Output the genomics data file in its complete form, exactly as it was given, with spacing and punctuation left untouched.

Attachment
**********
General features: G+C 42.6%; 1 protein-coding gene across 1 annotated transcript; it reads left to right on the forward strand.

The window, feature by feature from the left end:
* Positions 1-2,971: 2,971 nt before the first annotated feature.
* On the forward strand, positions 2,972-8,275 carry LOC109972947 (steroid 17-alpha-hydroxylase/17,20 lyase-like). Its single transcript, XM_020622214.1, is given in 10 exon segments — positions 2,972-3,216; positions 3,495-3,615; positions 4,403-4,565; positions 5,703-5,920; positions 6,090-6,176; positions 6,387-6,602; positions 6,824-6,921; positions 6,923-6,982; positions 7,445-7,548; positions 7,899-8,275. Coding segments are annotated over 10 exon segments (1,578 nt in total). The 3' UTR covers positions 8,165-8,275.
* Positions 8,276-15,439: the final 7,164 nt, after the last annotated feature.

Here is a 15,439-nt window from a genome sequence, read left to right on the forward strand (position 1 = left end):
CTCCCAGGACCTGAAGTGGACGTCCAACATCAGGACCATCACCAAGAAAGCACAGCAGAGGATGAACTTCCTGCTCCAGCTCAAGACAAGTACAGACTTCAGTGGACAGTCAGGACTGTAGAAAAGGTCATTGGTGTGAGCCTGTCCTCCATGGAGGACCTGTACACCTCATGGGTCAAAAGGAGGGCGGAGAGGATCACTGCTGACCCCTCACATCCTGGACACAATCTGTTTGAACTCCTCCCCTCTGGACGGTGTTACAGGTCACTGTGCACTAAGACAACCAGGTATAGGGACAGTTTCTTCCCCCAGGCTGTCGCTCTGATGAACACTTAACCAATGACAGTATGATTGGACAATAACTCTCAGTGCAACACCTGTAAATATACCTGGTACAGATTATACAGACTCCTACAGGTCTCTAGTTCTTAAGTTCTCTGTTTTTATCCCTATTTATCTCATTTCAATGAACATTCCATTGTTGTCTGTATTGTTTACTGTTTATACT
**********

General features: G+C 42.6%; 1 protein-coding gene across 1 annotated transcript; it reads left to right on the forward strand.

The window, feature by feature from the left end:
* Positions 1-2,971: 2,971 nt before the first annotated feature.
* On the forward strand, positions 2,972-8,275 carry LOC109972947 (steroid 17-alpha-hydroxylase/17,20 lyase-like). Its single transcript, XM_020622214.1, is given in 10 exon segments — positions 2,972-3,216; positions 3,495-3,615; positions 4,403-4,565; positions 5,703-5,920; positions 6,090-6,176; positions 6,387-6,602; positions 6,824-6,921; positions 6,923-6,982; positions 7,445-7,548; positions 7,899-8,275. Coding segments are annotated over 10 exon segments (1,578 nt in total). The 3' UTR covers positions 8,165-8,275.
* Positions 8,276-15,439: the final 7,164 nt, after the last annotated feature.

Here is a 15,439-nt window from a genome sequence, read left to right on the forward strand (position 1 = left end):
CTCCCAGGACCTGAAGTGGACGTCCAACATCAGGACCATCACCAAGAAAGCACAGCAGAGGATGAACTTCCTGCTCCAGCTCAAGACAAGTACAGACTTCAGTGGACAGTCAGGACTGTAGAAAAGGTCATTGGTGTGAGCCTGTCCTCCATGGAGGACCTGTACACCTCATGGGTCAAAAGGAGGGCGGAGAGGATCACTGCTGACCCCTCACATCCTGGACACAATCTGTTTGAACTCCTCCCCTCTGGACGGTGTTACAGGTCACTGTGCACTAAGACAACCAGGTATAGGGACAGTTTCTTCCCCCAGGCTGTCGCTCTGATGAACACTTAACCAATGACAGTATGATTGGACAATAACTCTCAGTGCAACACCTGTAAATATACCTGGTACAGATTATACAGACTCCTACAGGTCTCTAGTTCTTAAGTTCTCTGTTTTTATCCCTATTTATCTCATTTCAATGAACATTCCATTGTTGTCTGTATTGTTTACTGTTTATACT